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iPhone customer is upset with Apple over the lack of a user-replaceable battery

The iPhone has been parading through news headlines ever since its early January unveil at MacWorld 2007. When the bulk of the tech press was roaming around Las Vegas totally underwhelmed by the Consumer Electronics Show, Apple was spilling the beans on a product that had been long rumored.

During its unveil, Apple went over the bulk of the iPhone's features and reporters were quick to point out its deficiencies. A few minuses that were harped upon with regards to the iPhone included its lack of a physical keyboard and its sealed battery.

The lack of a physical keyboard has been overcome by many iPhones users who have become accustomed to the on-screen alternative, but many still harp on the lack of a user-replaceable battery.

Apple claims that the iPhone's battery is good for 400 charge/discharge cycles. The design specifications for the iPhone note that the battery will retain 80 percent of its charge after 400 cycles have been exhausted.

For those that weren't satisfied with 400 charge cycles or experience greatly diminished battery life, Apple announced its $85.95 battery replacement program. Under the program, customers would pay $79 plus $6.95 shipping in the event of an iPhone battery failure. And considering that users would be without an iPhone a week or more for repairs, Apple also announced that it would rent an iPhone ($29) to those who couldn't be without a phone.

iPhone users now have a cheaper option with AppleCare coverage. AppleCare extends the iPhone's warranty from one year to two years and is available for $69.

One iPhone customer wasn't happy at all with the iPhone's battery life or the two alternatives to replacing a defective battery and filed a class-action lawsuit against Apple as a result. In the suit, Jose Trujillo claims that:

Unknown to the Plaintiff, and undisclosed to the public, prior to purchase, the iPhone is a sealed unit with its battery soldered on the inside of the device so that it cannot be changed by the owner.

The suit goes on state:

The battery enclosed in the iPhone can only be charged approximately 300 times before it will be in need of replacement, necessitating a new battery annually for owners of the iPhone.

To the first point; the fact that the battery was not replaceable was disclosed to the public from the very beginning and is nothing new. Secondly, the suit claims that the iPhone battery can only be charged for 300 times before it needs replacement. Apple clearly states that the iPhone’s battery will retain 80 percent capacity even after its design specifications of 400 cycles.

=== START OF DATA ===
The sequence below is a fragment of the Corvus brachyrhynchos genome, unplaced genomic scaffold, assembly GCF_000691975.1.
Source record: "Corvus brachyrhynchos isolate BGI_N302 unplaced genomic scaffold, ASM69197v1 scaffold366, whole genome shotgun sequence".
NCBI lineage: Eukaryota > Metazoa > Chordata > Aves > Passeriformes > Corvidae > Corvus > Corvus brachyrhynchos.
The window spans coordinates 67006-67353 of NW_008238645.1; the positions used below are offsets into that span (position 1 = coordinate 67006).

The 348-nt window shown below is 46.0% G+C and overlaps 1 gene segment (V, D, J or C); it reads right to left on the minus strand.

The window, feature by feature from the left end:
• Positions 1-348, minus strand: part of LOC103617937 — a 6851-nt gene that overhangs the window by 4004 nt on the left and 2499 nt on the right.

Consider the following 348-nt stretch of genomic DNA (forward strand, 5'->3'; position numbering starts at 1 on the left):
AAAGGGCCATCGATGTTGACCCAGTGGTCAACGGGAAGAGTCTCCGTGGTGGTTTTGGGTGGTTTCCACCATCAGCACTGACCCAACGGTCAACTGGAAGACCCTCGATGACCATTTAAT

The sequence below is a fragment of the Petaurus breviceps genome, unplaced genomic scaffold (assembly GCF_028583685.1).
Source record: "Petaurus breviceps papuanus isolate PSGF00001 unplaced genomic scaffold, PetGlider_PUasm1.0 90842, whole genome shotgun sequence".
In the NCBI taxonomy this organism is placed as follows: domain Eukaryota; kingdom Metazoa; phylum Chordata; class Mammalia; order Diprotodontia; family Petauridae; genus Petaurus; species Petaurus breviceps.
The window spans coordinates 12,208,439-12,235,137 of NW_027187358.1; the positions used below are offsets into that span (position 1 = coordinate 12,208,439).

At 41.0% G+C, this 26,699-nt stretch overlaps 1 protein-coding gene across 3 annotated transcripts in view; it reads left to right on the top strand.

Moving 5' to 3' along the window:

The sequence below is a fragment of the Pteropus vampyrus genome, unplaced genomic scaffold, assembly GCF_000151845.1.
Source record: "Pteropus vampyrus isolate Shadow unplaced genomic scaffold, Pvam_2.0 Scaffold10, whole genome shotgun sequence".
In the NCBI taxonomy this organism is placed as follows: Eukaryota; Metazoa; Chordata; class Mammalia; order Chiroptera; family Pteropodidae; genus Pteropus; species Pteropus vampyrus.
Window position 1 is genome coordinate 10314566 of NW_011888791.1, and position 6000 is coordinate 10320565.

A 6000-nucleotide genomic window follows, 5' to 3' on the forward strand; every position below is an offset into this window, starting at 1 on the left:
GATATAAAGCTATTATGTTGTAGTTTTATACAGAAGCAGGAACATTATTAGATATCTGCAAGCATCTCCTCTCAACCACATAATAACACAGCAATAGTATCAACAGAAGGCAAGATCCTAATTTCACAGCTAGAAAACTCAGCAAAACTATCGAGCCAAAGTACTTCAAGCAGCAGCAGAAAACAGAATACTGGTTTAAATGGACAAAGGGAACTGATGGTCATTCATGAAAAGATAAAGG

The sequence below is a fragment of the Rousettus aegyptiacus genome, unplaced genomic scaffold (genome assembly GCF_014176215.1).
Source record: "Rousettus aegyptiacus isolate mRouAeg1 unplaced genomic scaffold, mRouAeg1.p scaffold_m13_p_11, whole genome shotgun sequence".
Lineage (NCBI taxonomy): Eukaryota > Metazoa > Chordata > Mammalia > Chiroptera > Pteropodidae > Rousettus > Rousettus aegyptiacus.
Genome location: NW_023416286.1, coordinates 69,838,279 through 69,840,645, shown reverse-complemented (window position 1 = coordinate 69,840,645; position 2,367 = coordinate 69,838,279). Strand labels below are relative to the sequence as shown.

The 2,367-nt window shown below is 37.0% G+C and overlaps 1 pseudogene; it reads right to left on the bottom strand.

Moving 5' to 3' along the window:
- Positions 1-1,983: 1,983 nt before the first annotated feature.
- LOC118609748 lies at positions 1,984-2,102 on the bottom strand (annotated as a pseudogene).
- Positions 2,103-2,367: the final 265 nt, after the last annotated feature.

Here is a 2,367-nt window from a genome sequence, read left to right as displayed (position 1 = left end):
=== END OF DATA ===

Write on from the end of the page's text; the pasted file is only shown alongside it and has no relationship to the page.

The full text of the complaint can be viewed at Gizmodo, but it's doubtful that the suit will gain much traction in court.



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RE: Silly
By MonkeyPaw on 7/27/2007 5:16:41 PM , Rating: 5
And if history is any guide, there will be no replaceable batteries in iPhones in the future. After all these years, the iPod still doesn't have one, so why should the iPhone be so lucky? Look how much money Apple makes by selling people their second, third or fourth iPod. The iPhone is just a more profitable iPod.

As always, Apple (and their customers) choose form over function. It's such a paradox, since Apple's software is typically quite intuitive. Like with the iPod battery lawsuits, this one will also go nowhere.


RE: Silly
By invidious on 7/28/07, Rating: 0
RE: Silly
By SiliconAddict on 7/29/2007 4:10:27 AM , Rating: 3
Yah and all of those batteries are do it yourself. It is no simple task to replace a battery for your average person and you damn well know it.
$10 says most people would rip some of the ribbon cables while they tried replacing the battery.


RE: Silly
By bpurkapi on 7/29/2007 1:33:58 PM , Rating: 3
The main problem is that Apple is thought of as being top of the line, or better because of the intuitive software and ascetically pleasing designs. Almost everyone I know forgets that the actual parts such as the flash memory, or the battery are made in a factory in China. All computer companies like dell, apple, toshiba, gateway, use the same cheap mass produced parts. This is the reason why apple sucks, it gives people who know little about computers some sort of an idea that an apple product is superior, but in fact the individual got the same hardware as they could get inside a dell.


"We shipped it on Saturday. Then on Sunday, we rested." -- Steve Jobs on the iPad launch

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